Automotive Safety Integrity Level

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Automotive Safety Integrity Level (ASIL) is a risk classification scheme defined by the ISO 26262 - Functional Safety for Road Vehicles standard. This is an adaptation of the Safety Integrity Level (SIL) used in IEC 61508 for the automotive industry. This classification helps defining the safety requirements necessary to be in line with the ISO 26262 standard. The ASIL is established by performing a risk analysis of a potential hazard by looking at the Severity, Exposure and Controllability of the vehicle operating scenario. The safety goal for that hazard in turn carries the ASIL requirements.

There are four ASILs identified by the standard: ASIL A, ASIL B, ASIL C, ASIL D. ASIL D dictates the highest integrity requirements on the product and ASIL A the lowest.[1] Hazards that are identified as QM (see below) do not dictate any safety requirements.

Hazard Analysis and Risk Assessment[edit]

Because of the reference to SIL and because the ASIL incorporate 4 levels of hazard with a 5th non-hazardous level, it is common in descriptions of ASIL to compare its levels to the SIL levels and DO-178C Design Assurance Levels, respectively.

The determination of ASIL is the result of hazard analysis and risk assessment.[2] In the context of ISO 26262, a hazard is assessed based on the relative impact of hazardous effects related to a system, as adjusted for relative likelihoods of the hazard manifesting those effects. That is, each hazard is assessed in terms of severity of possible injuries within the context how much of the time a vehicle is exposed to the possibility of the hazard happening (refer ISO26262 definition of exposure) as well as the relative likelihood that a typical driver can act to prevent the injury (refer ISO26262 definitions of severity and controllability).[3]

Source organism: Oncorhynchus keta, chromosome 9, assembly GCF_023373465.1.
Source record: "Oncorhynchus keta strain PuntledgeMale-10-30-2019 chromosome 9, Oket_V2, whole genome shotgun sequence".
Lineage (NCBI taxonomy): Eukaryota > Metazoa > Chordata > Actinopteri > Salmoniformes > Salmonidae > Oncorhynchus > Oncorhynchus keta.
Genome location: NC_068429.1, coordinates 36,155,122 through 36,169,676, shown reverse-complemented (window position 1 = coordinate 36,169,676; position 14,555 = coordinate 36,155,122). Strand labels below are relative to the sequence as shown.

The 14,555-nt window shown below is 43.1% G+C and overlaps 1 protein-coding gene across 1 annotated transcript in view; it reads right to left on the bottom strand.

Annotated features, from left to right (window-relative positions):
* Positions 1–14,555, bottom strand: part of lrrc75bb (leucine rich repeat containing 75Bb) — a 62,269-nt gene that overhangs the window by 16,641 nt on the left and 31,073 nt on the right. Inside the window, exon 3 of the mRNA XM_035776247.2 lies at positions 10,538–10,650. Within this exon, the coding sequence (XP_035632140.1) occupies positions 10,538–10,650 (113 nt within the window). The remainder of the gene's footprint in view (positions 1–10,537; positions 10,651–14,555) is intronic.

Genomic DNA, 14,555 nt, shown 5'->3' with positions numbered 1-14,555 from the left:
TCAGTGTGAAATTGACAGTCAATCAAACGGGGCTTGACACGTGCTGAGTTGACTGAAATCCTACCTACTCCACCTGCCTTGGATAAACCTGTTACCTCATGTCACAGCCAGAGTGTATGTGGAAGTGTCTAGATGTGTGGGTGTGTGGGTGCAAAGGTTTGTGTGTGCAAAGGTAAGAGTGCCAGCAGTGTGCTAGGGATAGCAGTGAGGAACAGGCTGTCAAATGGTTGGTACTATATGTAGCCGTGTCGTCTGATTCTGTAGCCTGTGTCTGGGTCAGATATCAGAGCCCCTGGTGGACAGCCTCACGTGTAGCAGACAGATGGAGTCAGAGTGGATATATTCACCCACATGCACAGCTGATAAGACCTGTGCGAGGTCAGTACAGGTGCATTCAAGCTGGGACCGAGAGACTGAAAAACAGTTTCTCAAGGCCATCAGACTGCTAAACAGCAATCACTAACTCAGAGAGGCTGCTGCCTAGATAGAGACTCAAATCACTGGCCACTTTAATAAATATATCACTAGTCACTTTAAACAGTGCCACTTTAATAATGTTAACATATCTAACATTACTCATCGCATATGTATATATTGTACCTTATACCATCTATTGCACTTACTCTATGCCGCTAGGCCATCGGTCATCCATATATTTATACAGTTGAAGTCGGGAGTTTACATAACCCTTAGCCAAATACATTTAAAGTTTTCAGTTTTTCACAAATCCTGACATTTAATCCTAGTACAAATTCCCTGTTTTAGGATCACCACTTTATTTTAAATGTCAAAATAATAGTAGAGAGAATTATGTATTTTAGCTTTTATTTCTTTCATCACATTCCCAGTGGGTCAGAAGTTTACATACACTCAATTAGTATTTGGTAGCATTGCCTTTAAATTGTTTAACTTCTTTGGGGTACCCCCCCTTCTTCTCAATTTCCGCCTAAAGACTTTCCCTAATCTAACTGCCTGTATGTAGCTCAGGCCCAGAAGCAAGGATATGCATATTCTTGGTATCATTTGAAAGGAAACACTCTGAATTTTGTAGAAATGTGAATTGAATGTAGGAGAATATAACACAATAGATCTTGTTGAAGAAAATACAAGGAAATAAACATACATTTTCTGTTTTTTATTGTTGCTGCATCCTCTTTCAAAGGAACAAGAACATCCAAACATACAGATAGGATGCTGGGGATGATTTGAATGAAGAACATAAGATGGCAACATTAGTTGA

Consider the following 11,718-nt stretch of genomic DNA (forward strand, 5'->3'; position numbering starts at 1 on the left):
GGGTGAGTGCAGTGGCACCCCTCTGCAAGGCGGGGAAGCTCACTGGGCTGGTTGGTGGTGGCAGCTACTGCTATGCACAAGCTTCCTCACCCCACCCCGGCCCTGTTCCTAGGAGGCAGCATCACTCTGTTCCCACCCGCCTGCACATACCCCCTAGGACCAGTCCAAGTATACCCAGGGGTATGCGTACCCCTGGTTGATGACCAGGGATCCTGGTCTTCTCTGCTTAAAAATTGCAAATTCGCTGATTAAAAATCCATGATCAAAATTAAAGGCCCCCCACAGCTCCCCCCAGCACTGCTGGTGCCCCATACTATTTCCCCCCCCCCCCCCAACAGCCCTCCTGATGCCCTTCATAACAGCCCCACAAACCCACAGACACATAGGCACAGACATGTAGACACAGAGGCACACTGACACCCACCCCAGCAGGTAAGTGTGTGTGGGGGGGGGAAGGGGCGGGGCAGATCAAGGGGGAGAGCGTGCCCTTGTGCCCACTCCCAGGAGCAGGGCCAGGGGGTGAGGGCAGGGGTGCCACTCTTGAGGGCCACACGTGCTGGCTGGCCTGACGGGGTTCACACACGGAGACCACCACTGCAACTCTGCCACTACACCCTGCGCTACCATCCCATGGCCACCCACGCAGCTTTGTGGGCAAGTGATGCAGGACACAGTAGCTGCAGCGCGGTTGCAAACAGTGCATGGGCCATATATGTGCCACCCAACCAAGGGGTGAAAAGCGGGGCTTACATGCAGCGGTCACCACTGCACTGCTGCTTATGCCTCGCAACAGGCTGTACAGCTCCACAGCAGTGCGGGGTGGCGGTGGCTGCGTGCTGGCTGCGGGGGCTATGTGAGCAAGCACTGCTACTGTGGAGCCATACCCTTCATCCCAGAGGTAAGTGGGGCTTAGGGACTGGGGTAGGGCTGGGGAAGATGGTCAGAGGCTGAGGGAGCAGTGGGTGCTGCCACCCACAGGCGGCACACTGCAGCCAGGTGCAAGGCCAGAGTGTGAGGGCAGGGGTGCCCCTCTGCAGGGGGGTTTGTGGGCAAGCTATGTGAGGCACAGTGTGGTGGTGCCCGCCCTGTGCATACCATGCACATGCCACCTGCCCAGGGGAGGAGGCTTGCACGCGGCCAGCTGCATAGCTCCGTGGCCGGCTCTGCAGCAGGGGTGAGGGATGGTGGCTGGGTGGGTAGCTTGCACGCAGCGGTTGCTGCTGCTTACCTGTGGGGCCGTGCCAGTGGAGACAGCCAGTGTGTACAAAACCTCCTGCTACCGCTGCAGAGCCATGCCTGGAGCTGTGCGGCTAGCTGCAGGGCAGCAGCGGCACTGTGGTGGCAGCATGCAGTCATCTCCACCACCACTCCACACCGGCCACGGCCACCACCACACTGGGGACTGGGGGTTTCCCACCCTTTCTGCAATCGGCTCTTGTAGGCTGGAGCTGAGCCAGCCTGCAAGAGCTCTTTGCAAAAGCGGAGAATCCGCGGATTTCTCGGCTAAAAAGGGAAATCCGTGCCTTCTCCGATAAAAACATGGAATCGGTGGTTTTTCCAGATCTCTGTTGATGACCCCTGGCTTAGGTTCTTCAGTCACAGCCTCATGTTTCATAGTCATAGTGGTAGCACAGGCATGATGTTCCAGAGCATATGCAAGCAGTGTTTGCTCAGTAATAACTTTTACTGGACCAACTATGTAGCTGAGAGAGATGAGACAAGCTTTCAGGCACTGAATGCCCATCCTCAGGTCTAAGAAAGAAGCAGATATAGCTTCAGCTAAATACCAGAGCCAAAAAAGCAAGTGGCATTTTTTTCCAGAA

In short, ASIL refers both to risk and to risk-dependent requirements (standard minimal risk treatment for a given risk). Whereas risk may be generally expressed as



ASIL may be similarly expressed as


illustrating the role of Exposure and Controllability in establishing relative probability, which is combined with Severity to form an expression of risk.


The ASIL range from ASIL D, representing the highest degree of automotive hazard and highest degree of rigor applied in the assurance the resultant safety requirements, to QM, representing application with no automotive hazards and, therefore, no safety requirements to manage under the ISO 26262 safety processes. The intervening levels are simply a range of intermediate degrees of hazard and degrees of assurance required.

ASIL D[edit]